Eleventh Circuit Opens the Door to Potential Civil RICO Lawsuits Based on Extortionate Litigation Activity

Demartino v. Town of Gulf Stream, __ F.3d __, 2019 WL 6207952 (11th Cir. Nov. 21, 2019)

The court affirmed the Defendant’s (Town of Gulfstream) motions for summary judgment finding that there was a probable cause for the Town to file a civil RICO lawsuit, even though the Court in a prior proceeding affirmed the dismissal of the civil RICO action, carving out an exception to the general rule.

Earlier Lawsuit

In year 2015, the Town alleged that plaintiff DeMartini and co-defendant O’Boyle and others “pummeled the town with nearly 2,000 public records requests, many of them frivolous, with no intention of actually reviewing the results.” Id. The Town also alleged that, if the Town failed to timely respond then the O’Boyle Law Firm would sue the Town, allegedly “engag[ing] in a pattern of frivolous litigation activity.” Id. at 441, 444. The O’Boyle Law Firm was formed by O’Boyle’s son, funded by O’Boyle, and was in the same building as O’Boyle’s real estate company. Thus, the Town and a contractor (Wantman) filed a civil suit against DeMartini, and others, alleging violations of RICO, 18 U.S.C. §§ 1962(c).

Upon motion to dismiss by the defendants, the federal district court dismissed the Town and Wantman’s class action RICO complaint for failure to state a claim under Federal Rule of Civil Procedure 12(b)(6). The district court concluded that the defendants’ filing lawsuits, or even threatening to sue, did not constitute a predicate act under RICO. In so ruling, the district court relied on Eleventh Circuit precedent in Raney v. Allstate Ins. Co., 370 F.3d 1086, 1087–88 (11th Cir. 2004) (holding that the filing of a lawsuit did not state a claim for extortion as a predicate act under RICO), and United States v. Pendergraft, 297 F.3d 1198, 1207 (11th Cir. 2002) (holding that neither the threat to litigate nor the fabrication of evidence behind the threat of a lawsuit made the action “wrongful” within the meaning of the Hobbs Act, and, thus, could not be a predicate act under RICO).

The Court in its earlier decision, 654 Fed. Appx. 439 (11th Cir., June 21, 2016) found the conduct of Demartino “troubling,” but still affirmed given the precedent in the circuit.

Current Proceeding


In this proceeding, DeMartini filed the instant § 1983 action against the Town and Wantman arguing the RICO lawsuit constituted unlawful retaliation against her. As to her § 1983 First Amendment retaliation claim, DeMartini alleged that the speakers at the Town’s October 2014 Commission meeting made clear that the Town was not concerned with the merits of its RICO lawsuit or its likelihood of success and thus the Town lacked probable cause to initiate its civil RICO lawsuit against DeMartini. DeMartini contended that the Town’s RICO action was “baseless” and frivolous given Eleventh Circuit precedent that a threat to file a civil lawsuit is not a valid RICO predicate even if the plaintiff was using the litigation for extortionate purposes.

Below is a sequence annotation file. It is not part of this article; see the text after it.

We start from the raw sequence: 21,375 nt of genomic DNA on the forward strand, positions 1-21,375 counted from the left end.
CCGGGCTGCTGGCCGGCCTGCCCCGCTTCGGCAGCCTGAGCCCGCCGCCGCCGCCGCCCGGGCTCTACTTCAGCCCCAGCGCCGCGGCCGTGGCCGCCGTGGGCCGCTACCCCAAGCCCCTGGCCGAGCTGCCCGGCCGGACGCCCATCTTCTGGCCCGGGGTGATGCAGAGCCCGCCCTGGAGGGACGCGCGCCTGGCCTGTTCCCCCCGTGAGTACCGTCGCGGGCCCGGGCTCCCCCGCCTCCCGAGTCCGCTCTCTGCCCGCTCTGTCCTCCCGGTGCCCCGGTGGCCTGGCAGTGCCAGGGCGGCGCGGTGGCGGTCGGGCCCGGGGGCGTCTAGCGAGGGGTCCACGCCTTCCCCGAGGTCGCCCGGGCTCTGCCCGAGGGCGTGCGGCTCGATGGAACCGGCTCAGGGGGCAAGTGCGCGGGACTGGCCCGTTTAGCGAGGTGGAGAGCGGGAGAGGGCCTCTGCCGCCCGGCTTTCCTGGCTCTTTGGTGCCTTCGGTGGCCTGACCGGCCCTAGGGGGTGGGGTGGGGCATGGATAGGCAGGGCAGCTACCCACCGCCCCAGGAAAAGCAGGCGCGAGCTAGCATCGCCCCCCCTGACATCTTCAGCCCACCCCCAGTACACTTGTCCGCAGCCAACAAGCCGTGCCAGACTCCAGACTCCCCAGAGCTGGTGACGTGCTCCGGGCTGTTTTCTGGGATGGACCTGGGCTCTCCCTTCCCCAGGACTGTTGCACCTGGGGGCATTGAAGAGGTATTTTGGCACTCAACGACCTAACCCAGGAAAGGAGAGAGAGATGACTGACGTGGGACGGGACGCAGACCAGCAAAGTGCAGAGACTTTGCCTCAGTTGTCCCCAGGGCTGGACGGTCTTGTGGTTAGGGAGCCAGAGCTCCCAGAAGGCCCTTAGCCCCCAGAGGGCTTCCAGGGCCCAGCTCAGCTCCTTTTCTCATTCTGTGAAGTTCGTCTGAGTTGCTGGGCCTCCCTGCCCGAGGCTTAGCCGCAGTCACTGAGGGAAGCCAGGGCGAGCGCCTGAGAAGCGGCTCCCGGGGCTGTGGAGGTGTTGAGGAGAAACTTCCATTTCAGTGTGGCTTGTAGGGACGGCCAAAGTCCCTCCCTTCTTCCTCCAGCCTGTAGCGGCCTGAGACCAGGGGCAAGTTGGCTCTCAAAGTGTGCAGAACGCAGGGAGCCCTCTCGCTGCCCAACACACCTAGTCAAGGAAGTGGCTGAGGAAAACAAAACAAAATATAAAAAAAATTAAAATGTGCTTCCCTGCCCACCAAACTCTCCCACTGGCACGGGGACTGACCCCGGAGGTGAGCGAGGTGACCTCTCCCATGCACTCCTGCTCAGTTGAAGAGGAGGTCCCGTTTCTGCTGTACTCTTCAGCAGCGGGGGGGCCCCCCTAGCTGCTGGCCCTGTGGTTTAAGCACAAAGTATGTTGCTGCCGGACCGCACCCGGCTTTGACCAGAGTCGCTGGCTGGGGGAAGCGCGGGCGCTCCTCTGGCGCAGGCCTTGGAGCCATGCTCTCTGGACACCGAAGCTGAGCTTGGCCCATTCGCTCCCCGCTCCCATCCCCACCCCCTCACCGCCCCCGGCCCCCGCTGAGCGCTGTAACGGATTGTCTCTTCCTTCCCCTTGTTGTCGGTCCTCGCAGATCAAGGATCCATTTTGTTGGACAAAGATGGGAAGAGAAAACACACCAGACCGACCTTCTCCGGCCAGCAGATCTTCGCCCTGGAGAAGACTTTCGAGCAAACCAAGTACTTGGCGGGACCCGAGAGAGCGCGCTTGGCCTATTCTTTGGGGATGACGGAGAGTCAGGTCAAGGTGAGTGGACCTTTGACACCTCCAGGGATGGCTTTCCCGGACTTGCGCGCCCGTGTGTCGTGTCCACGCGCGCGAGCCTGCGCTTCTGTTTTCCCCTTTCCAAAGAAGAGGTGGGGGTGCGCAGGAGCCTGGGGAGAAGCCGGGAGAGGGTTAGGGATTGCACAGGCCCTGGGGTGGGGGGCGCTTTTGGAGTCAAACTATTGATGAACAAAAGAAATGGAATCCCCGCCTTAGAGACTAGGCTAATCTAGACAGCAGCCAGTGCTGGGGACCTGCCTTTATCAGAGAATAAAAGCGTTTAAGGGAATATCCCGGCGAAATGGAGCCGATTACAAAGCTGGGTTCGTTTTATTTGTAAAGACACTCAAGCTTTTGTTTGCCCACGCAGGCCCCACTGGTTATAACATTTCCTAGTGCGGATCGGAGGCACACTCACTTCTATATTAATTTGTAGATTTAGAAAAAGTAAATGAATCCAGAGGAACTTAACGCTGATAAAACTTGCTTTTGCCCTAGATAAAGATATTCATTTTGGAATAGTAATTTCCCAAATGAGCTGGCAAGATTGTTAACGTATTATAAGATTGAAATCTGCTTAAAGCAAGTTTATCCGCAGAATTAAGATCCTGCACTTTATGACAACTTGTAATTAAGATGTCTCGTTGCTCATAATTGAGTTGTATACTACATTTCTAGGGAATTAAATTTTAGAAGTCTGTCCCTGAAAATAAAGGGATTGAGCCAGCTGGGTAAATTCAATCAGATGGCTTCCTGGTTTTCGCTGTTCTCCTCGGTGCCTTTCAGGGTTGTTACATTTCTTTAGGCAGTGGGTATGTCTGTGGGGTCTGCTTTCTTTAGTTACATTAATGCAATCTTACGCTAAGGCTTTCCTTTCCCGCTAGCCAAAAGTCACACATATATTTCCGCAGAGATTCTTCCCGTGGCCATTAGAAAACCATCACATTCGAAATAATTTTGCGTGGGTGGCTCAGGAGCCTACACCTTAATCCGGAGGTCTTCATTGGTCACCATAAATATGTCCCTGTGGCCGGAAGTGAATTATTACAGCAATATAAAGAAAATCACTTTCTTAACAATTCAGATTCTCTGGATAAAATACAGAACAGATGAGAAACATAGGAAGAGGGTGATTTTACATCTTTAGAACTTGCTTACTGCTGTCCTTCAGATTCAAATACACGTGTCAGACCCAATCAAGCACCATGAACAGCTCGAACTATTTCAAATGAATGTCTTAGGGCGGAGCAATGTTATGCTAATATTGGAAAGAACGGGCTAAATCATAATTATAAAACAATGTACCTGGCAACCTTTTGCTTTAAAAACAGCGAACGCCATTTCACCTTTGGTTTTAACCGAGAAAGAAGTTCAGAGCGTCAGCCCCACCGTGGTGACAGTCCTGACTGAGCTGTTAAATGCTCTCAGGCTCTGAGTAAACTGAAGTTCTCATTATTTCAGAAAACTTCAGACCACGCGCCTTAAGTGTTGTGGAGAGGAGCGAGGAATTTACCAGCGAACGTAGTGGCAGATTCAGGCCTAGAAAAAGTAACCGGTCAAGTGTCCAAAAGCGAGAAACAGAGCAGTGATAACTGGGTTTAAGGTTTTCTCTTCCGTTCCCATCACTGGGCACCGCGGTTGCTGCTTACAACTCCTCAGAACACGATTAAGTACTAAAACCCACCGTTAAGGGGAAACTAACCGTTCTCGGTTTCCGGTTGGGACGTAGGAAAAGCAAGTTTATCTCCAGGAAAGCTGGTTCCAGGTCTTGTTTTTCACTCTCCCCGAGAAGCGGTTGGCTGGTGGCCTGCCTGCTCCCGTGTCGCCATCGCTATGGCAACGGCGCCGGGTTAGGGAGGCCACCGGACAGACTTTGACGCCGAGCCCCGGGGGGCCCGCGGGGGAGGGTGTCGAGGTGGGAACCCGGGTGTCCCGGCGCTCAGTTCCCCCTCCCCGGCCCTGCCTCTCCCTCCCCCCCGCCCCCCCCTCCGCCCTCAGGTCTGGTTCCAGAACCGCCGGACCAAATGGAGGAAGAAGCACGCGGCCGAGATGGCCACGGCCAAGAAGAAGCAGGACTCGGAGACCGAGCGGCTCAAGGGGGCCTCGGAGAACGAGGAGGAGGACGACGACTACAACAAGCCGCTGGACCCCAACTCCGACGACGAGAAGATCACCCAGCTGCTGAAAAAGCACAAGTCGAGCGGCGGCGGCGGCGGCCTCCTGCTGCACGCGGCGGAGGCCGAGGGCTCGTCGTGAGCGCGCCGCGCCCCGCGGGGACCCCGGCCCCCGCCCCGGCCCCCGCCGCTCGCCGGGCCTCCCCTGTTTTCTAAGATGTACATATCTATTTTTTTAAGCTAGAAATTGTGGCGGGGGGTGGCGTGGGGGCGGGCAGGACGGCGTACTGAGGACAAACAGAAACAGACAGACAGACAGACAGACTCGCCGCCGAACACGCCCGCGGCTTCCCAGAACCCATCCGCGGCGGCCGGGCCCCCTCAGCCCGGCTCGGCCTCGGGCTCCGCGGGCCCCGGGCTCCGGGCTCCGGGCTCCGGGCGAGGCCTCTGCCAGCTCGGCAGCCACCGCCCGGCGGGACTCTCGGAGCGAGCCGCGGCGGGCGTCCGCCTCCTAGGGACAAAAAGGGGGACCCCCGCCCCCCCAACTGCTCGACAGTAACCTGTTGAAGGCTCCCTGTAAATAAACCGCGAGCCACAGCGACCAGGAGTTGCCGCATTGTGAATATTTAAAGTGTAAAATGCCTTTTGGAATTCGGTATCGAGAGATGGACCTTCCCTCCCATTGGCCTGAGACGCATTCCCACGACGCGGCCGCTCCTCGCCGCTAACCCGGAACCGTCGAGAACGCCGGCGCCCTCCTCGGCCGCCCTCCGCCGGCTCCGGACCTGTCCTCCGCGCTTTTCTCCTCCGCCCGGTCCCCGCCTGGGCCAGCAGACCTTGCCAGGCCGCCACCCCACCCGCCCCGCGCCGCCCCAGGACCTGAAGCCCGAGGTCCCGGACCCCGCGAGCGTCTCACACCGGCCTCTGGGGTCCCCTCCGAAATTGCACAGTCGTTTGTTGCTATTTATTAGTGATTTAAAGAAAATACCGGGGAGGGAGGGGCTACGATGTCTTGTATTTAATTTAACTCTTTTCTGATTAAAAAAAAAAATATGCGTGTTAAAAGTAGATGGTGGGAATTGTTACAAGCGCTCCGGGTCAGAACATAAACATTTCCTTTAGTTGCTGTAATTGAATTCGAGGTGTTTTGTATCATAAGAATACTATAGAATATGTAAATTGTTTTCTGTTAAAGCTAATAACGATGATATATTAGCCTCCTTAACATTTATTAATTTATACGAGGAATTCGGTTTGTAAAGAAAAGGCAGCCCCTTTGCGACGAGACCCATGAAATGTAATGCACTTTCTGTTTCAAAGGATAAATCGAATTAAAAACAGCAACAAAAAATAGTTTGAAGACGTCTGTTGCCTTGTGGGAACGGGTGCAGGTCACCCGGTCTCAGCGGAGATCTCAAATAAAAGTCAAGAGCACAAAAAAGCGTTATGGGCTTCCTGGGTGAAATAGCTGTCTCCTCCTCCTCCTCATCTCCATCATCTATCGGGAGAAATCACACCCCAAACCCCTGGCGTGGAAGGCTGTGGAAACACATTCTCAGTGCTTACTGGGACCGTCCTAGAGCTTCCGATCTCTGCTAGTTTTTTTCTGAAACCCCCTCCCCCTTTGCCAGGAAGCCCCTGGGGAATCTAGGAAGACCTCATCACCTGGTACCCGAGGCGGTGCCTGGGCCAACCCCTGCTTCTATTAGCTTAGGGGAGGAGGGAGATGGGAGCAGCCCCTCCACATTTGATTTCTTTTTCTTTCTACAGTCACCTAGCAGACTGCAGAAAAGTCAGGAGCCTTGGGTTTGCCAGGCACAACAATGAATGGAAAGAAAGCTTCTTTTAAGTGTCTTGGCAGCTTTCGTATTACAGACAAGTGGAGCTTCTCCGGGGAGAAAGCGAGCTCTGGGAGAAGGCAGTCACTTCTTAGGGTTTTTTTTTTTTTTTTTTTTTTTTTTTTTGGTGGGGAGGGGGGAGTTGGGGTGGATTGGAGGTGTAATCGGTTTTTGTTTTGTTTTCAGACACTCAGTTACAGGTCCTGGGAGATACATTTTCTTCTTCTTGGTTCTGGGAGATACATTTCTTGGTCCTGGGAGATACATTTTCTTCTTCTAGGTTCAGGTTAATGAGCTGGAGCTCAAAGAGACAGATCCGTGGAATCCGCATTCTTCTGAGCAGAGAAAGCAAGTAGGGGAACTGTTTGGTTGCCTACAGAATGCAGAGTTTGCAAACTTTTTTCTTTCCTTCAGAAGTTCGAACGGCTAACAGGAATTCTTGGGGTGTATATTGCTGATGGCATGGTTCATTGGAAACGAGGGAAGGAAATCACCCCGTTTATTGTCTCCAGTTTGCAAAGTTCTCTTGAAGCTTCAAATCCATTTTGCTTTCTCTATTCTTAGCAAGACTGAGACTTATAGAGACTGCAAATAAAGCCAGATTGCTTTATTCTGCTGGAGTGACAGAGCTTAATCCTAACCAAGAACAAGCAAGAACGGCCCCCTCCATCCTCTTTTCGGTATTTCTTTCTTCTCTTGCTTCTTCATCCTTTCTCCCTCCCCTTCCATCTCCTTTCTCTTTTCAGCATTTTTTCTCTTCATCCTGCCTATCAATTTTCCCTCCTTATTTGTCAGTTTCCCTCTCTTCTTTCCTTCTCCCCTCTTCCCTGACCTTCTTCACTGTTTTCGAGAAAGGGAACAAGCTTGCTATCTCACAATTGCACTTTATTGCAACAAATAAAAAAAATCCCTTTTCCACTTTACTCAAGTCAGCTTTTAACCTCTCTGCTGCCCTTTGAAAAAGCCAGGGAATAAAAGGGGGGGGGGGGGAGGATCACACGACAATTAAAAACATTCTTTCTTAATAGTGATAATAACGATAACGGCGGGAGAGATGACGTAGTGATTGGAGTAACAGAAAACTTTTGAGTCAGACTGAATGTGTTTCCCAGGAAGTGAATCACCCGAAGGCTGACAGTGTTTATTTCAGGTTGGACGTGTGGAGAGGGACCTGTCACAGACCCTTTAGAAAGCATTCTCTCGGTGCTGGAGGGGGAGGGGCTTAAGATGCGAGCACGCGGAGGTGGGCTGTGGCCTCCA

The Court found that prior to filing its RICO action, the Town obtained substantial information that supported a reasonable belief that DeMartini and others had committed fraud through their participation in an extortionate scheme involving fraudulent public records requests, false settlement demands, and subsequent multiple lawsuits designed to obtain attorney’s fees as opposed to the requested records known as a “windfall scheme.” The scheme involved two steps: (1) pummeling the Town with voluminous and intentionally vague public records requests that were designed to elicit either no response, an incomplete response, or an untimely response, and then (2) demanding that the Town pay an excessive settlement to avoid litigation under Florida’s public records law, including demanding attorney’s fees in excess of the fees and costs the O’Boyle Law Firm actually incurred to settle the case.


This Court did reiterate precedent in Pendergraft and Raney precluded the Town’s theory that a RICO action could be based on DeMartini’s litigation activity, and thus eliminated any probable cause it may have had for asserting a RICO claim. But, the court rejected DeMartini’s argument. Pendergraft and Raney made it unlikely, but not impossible, for the Town to succeed. The Town had a reasonable belief that there was a legitimate and material distinction between their RICO claim and the ones that came before it in that O’Boyle, DeMartini, and others had abused their statutory right to request public documents from the government “on a grand scale.” Given the huge number of requests and the obvious pattern that they were being filed to strip the Town of money while allowing the O’Boyle Law Firm to profit handsomely, it was not unreasonable for the Town to believe in good faith that this Court might carve out an exception to the general rule.


The Town had a mountain of fraudulent and extortionate conduct to present in the hopes of creating an exception to the general rule in Pendergraft and Raney. Consequently, there was no merit to DeMartini’s contention that the Town lacked a reasonable belief that it might prevail in the RICO lawsuit, and the Court concluded the Town had probable cause to file the civil RICO lawsuit.